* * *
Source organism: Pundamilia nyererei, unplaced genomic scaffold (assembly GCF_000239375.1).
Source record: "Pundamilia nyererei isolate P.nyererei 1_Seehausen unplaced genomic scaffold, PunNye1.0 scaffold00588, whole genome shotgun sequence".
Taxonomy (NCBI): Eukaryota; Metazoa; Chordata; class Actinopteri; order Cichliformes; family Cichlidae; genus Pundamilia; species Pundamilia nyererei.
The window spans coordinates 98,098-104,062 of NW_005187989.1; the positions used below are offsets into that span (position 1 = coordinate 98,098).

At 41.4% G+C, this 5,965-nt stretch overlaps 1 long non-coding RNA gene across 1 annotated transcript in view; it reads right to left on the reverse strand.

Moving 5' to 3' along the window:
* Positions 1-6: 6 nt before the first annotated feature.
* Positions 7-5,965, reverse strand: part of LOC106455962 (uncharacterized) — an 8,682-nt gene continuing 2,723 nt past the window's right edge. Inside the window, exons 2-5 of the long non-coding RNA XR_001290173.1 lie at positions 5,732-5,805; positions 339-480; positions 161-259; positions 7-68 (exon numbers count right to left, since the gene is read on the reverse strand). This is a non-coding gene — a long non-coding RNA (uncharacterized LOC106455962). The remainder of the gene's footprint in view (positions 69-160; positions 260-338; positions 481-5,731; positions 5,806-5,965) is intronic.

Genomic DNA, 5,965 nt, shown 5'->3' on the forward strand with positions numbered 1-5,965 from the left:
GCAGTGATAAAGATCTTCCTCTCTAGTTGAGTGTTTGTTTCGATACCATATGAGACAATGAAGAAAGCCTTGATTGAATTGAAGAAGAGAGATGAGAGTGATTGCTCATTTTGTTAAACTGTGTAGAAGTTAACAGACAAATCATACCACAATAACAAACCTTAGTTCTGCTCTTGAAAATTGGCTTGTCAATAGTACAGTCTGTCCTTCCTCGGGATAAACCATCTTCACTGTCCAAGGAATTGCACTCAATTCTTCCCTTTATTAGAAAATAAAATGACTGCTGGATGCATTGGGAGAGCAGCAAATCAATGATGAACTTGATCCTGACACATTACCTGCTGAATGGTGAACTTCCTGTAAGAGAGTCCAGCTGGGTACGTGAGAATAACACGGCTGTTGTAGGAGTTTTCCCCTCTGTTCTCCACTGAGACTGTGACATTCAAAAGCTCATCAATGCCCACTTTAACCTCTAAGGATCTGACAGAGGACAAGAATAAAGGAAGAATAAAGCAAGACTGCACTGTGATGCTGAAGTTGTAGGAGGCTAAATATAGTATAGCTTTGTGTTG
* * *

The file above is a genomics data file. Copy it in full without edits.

Source organism: Pundamilia nyererei, unplaced genomic scaffold (assembly GCF_000239375.1).
Source record: "Pundamilia nyererei isolate P.nyererei 1_Seehausen unplaced genomic scaffold, PunNye1.0 scaffold00588, whole genome shotgun sequence".
Taxonomy (NCBI): Eukaryota; Metazoa; Chordata; class Actinopteri; order Cichliformes; family Cichlidae; genus Pundamilia; species Pundamilia nyererei.
The window spans coordinates 98,098-104,062 of NW_005187989.1; the positions used below are offsets into that span (position 1 = coordinate 98,098).

At 41.4% G+C, this 5,965-nt stretch overlaps 1 long non-coding RNA gene across 1 annotated transcript in view; it reads right to left on the reverse strand.

Moving 5' to 3' along the window:
* Positions 1-6: 6 nt before the first annotated feature.
* Positions 7-5,965, reverse strand: part of LOC106455962 (uncharacterized) — an 8,682-nt gene continuing 2,723 nt past the window's right edge. Inside the window, exons 2-5 of the long non-coding RNA XR_001290173.1 lie at positions 5,732-5,805; positions 339-480; positions 161-259; positions 7-68 (exon numbers count right to left, since the gene is read on the reverse strand). This is a non-coding gene — a long non-coding RNA (uncharacterized LOC106455962). The remainder of the gene's footprint in view (positions 69-160; positions 260-338; positions 481-5,731; positions 5,806-5,965) is intronic.

Genomic DNA, 5,965 nt, shown 5'->3' on the forward strand with positions numbered 1-5,965 from the left:
GCAGTGATAAAGATCTTCCTCTCTAGTTGAGTGTTTGTTTCGATACCATATGAGACAATGAAGAAAGCCTTGATTGAATTGAAGAAGAGAGATGAGAGTGATTGCTCATTTTGTTAAACTGTGTAGAAGTTAACAGACAAATCATACCACAATAACAAACCTTAGTTCTGCTCTTGAAAATTGGCTTGTCAATAGTACAGTCTGTCCTTCCTCGGGATAAACCATCTTCACTGTCCAAGGAATTGCACTCAATTCTTCCCTTTATTAGAAAATAAAATGACTGCTGGATGCATTGGGAGAGCAGCAAATCAATGATGAACTTGATCCTGACACATTACCTGCTGAATGGTGAACTTCCTGTAAGAGAGTCCAGCTGGGTACGTGAGAATAACACGGCTGTTGTAGGAGTTTTCCCCTCTGTTCTCCACTGAGACTGTGACATTCAAAAGCTCATCAATGCCCACTTTAACCTCTAAGGATCTGACAGAGGACAAGAATAAAGGAAGAATAAAGCAAGACTGCACTGTGATGCTGAAGTTGTAGGAGGCTAAATATAGTATAGCTTTGTGTTG